The aim of this review was to propose multi-pronged resumption strategies for lacrimal practice in an effort to plan a sustainable recommencement of elective surgeries after we emerge from the peak of COVID-19 pandemic. The strategies for lacrimal practice were classified into 7 subtypes, and each of the blueprints were reassessed based on existing information on resumption strategies of elective surgeries from other specialties in COVID-19 era. The specific needs of lacrimal practice were then added to construct algorithms summarizing the resumption strategies. The basic principle of 'primum non nocere' needs to be followed. The overall proposed plan advocates the transition to a more sustainable health care reality in a world where we would still co-exist with COVID-19. A comprehensive effort involving screening, laboratory testing, appropriate triage, effective personal protection and specific precautionary measures for lacrimal clinics and operating room are needed to be able to safely resume elective surgery when the pandemic peak declines. To predict the timing of the resumption of elective surgeries is quite complex and influenced by several geographic, political and economic factors. It is equally important to remember that COVID-19 crisis is a dynamic situation and constantly evolving, hence the strategies provided are subject to change. Strict adherence to standard COVID-19 guidelines combined with effective testing and personal protection strategies can ensure slow yet smooth and safe return to full lacrimal practice after the COVID-19 pandemic calms down. The local government directives, individual and institutional discretion are advised.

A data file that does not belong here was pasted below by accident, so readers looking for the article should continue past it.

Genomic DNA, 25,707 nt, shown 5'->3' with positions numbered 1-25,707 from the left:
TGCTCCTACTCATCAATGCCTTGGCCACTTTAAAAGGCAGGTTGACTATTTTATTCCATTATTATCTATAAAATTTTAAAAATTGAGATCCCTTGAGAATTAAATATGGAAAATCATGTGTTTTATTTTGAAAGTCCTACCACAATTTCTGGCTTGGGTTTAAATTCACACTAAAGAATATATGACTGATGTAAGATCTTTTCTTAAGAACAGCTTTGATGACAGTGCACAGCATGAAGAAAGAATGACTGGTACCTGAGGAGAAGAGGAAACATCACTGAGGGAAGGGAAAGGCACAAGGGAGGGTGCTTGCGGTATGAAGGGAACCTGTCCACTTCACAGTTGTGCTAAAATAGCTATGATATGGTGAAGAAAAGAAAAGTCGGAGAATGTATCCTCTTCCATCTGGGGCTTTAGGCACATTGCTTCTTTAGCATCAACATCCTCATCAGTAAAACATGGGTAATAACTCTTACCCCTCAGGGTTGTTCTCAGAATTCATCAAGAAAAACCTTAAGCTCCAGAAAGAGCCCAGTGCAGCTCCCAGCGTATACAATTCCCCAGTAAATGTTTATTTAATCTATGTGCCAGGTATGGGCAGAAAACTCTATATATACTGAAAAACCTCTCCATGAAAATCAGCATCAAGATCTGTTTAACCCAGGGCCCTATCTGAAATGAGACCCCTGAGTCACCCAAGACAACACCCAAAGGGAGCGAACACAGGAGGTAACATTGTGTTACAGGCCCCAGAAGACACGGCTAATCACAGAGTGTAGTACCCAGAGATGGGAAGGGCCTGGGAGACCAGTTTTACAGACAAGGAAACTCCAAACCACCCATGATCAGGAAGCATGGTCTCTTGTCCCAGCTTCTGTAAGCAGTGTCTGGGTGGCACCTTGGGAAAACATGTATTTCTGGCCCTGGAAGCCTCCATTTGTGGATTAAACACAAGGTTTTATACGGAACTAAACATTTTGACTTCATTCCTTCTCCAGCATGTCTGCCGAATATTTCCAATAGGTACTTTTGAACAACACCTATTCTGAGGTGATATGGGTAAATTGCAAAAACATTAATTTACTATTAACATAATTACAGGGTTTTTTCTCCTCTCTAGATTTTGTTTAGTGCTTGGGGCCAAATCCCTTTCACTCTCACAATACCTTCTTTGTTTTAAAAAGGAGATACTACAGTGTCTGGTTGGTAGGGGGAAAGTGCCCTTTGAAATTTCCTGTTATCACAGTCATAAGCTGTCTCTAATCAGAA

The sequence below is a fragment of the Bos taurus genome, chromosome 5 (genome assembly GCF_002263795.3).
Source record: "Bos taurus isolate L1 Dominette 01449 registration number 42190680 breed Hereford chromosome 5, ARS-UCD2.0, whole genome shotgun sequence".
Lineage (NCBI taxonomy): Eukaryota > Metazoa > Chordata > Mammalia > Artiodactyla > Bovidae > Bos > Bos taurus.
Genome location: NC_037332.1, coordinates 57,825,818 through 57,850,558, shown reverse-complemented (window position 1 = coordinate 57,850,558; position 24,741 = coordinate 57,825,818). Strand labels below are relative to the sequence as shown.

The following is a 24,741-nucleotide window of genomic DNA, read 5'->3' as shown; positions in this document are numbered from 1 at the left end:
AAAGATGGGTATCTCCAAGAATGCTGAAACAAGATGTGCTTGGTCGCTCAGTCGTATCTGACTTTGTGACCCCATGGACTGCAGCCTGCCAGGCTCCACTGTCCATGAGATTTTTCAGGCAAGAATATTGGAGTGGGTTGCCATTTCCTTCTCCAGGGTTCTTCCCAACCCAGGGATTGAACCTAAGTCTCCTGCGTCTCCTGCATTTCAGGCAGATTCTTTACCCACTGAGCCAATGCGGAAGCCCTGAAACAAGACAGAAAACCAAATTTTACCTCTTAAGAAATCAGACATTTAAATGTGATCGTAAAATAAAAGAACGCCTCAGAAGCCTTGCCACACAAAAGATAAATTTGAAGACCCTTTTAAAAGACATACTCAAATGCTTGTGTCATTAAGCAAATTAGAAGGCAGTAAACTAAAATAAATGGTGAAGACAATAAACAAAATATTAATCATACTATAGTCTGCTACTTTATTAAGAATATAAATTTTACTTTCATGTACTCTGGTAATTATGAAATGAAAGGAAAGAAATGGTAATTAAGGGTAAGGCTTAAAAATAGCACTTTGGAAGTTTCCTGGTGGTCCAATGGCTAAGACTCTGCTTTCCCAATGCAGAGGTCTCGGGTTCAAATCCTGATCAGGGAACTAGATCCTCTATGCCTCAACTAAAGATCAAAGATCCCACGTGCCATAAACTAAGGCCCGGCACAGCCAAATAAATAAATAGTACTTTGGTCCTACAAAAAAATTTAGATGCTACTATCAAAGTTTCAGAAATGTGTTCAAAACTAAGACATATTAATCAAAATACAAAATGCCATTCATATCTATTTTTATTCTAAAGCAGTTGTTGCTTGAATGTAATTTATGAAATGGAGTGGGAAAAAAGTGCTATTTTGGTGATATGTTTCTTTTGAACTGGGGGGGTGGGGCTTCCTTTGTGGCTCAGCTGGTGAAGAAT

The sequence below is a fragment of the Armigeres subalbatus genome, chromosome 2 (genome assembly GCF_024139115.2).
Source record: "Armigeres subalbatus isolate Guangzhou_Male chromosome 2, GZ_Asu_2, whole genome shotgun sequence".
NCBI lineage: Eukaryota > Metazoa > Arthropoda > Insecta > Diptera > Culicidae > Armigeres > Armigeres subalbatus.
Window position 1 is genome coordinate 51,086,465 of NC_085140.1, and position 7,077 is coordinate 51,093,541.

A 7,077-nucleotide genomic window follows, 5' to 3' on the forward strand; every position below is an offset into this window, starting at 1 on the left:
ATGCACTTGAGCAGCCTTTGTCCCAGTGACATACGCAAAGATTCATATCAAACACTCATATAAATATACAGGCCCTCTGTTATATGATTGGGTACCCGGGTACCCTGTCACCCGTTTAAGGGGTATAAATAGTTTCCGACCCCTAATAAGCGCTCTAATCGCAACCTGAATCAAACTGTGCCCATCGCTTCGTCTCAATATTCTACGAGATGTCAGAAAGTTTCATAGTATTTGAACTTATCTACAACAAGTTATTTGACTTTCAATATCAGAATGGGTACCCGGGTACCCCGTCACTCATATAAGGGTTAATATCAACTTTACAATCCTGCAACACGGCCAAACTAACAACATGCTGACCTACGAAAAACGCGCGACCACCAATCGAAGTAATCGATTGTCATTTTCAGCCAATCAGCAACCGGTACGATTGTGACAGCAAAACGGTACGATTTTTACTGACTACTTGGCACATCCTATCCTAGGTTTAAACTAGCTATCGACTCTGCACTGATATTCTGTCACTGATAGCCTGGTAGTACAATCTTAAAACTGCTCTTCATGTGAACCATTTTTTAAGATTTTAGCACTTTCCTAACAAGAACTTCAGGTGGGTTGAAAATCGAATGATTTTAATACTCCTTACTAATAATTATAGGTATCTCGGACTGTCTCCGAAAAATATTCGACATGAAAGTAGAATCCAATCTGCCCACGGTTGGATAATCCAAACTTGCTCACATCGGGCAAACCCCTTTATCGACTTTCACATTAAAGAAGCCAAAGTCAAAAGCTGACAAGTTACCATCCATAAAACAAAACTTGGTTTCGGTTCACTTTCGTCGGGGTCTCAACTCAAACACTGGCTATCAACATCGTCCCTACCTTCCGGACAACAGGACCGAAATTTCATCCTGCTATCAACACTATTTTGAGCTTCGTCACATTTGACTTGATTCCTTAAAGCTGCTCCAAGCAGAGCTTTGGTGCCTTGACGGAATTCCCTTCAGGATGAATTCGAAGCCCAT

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Pediatric ophthalmology, strabismus and neuro-ophthalmology practice in the COVID-19 era: All India Ophthalmological Society guidelines p. 1300
Rohit Saxena, Digvijay Singh, Jitendra Jethani, Pradeep Sharma, Rajesh Sinha, Namrata Sharma, Mahipal S Sachdev (Writing Committee), Prepared in Association with the AIOS Pediatric and
DOI:10.4103/ijo.IJO_1789_20  
The COVID-19 Pandemic has prompted substantial changes in the way ophthalmology is practiced globally. General guidelines on safe ophthalmic practice have been issued by various bodies across the globe including the All India Ophthalmological Society. While these are suitable to ophthalmology overall, they are not entirely suitable to a subspecialty practice, particularly pediatric ophthalmology, strabismus and neuro-ophthalmology, which entails dealing with children, surgery under general anesthesia and managing possible life threatening situations. A group of sub-specialists and anesthetists met virtually and arrived at a consensus with regard to practice and general anesthesia protocols pertaining to these subspecialties of ophthalmology. The recommendations made by the expert group are specific yet can be universally followed to ensure the best and safest outcome for the practitioner and patient alike. The recommendations pertain to listing conditions which need emergency or urgent care in the fields of pediatric ophthalmology and neuro-ophthalmology, precautions and technique of pediatric and neuro-ophthalmic eye examination and a protocol for delivering a safe general anesthesia for a pediatriceye surgery.
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Community eye-health and vision center guidelines during COVID-19 pandemic in India p. 1306